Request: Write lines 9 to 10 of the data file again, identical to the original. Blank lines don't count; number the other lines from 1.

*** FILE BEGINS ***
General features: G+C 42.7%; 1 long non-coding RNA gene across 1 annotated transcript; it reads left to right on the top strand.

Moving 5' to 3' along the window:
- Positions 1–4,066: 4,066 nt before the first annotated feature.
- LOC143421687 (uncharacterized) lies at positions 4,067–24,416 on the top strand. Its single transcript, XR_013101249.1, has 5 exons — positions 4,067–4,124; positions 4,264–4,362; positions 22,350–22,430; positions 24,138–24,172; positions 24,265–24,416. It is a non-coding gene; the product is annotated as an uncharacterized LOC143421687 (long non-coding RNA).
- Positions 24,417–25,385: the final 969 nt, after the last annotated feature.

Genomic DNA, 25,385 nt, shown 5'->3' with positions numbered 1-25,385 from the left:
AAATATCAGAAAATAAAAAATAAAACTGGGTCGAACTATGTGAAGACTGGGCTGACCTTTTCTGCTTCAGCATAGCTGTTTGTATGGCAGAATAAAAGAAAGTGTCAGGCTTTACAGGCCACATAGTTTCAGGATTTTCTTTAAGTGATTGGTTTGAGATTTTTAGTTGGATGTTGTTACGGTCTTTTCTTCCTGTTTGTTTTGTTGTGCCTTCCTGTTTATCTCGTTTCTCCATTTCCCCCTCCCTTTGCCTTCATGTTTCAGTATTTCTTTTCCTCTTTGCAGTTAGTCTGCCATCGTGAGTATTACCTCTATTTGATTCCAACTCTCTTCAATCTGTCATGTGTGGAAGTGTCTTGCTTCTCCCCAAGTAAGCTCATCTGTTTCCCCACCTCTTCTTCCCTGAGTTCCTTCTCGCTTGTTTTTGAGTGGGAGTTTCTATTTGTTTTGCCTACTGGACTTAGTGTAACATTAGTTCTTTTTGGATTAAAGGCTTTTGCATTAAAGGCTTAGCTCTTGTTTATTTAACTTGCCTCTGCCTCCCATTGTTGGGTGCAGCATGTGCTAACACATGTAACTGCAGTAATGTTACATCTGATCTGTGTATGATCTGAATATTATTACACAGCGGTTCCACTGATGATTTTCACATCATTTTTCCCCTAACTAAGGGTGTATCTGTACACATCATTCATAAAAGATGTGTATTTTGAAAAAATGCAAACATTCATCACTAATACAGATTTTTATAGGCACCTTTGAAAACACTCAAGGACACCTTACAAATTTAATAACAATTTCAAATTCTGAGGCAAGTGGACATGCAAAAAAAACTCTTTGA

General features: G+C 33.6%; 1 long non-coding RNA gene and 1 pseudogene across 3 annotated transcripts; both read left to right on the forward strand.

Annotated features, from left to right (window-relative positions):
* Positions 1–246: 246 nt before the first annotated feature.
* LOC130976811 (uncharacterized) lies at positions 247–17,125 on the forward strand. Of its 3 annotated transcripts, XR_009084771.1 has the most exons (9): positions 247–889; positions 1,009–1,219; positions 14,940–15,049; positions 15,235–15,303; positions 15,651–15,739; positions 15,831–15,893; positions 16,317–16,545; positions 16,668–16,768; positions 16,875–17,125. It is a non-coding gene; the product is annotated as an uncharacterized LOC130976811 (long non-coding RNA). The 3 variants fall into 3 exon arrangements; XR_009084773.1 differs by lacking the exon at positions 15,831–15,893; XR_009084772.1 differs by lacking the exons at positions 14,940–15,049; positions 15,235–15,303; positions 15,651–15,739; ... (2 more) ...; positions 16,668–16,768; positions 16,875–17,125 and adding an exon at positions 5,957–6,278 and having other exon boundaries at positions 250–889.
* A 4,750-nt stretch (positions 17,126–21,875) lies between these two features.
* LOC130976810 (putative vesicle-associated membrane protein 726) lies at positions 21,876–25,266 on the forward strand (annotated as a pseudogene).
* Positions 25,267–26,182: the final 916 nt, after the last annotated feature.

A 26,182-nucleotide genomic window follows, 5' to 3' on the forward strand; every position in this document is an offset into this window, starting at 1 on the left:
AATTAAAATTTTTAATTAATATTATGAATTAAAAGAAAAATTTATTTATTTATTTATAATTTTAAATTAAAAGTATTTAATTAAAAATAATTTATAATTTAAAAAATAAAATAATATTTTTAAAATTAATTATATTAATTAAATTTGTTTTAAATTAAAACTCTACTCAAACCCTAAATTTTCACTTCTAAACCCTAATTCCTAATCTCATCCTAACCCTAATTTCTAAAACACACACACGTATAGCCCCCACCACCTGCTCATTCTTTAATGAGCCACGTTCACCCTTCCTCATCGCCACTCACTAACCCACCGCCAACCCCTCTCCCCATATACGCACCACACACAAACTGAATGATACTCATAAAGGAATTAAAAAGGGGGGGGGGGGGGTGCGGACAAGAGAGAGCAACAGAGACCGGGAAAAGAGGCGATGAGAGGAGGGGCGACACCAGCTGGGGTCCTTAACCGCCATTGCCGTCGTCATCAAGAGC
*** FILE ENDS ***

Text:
Annotated features, from left to right (window-relative positions):
* Positions 1–246: 246 nt before the first annotated feature.